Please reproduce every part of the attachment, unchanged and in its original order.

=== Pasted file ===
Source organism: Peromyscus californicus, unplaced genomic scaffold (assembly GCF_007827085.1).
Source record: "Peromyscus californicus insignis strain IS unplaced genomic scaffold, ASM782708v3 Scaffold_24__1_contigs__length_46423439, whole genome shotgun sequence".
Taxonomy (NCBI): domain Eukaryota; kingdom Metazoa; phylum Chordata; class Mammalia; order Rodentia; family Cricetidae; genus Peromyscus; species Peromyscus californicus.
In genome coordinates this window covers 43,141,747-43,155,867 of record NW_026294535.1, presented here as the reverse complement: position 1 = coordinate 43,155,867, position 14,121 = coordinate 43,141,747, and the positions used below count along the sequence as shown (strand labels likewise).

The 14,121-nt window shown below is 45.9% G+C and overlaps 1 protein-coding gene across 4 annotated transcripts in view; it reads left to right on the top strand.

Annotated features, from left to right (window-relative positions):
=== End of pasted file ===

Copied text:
Source organism: Peromyscus californicus, unplaced genomic scaffold (assembly GCF_007827085.1).
Source record: "Peromyscus californicus insignis strain IS unplaced genomic scaffold, ASM782708v3 Scaffold_24__1_contigs__length_46423439, whole genome shotgun sequence".
Taxonomy (NCBI): domain Eukaryota; kingdom Metazoa; phylum Chordata; class Mammalia; order Rodentia; family Cricetidae; genus Peromyscus; species Peromyscus californicus.
In genome coordinates this window covers 43,141,747-43,155,867 of record NW_026294535.1, presented here as the reverse complement: position 1 = coordinate 43,155,867, position 14,121 = coordinate 43,141,747, and the positions used below count along the sequence as shown (strand labels likewise).

The 14,121-nt window shown below is 45.9% G+C and overlaps 1 protein-coding gene across 4 annotated transcripts in view; it reads left to right on the top strand.

Annotated features, from left to right (window-relative positions):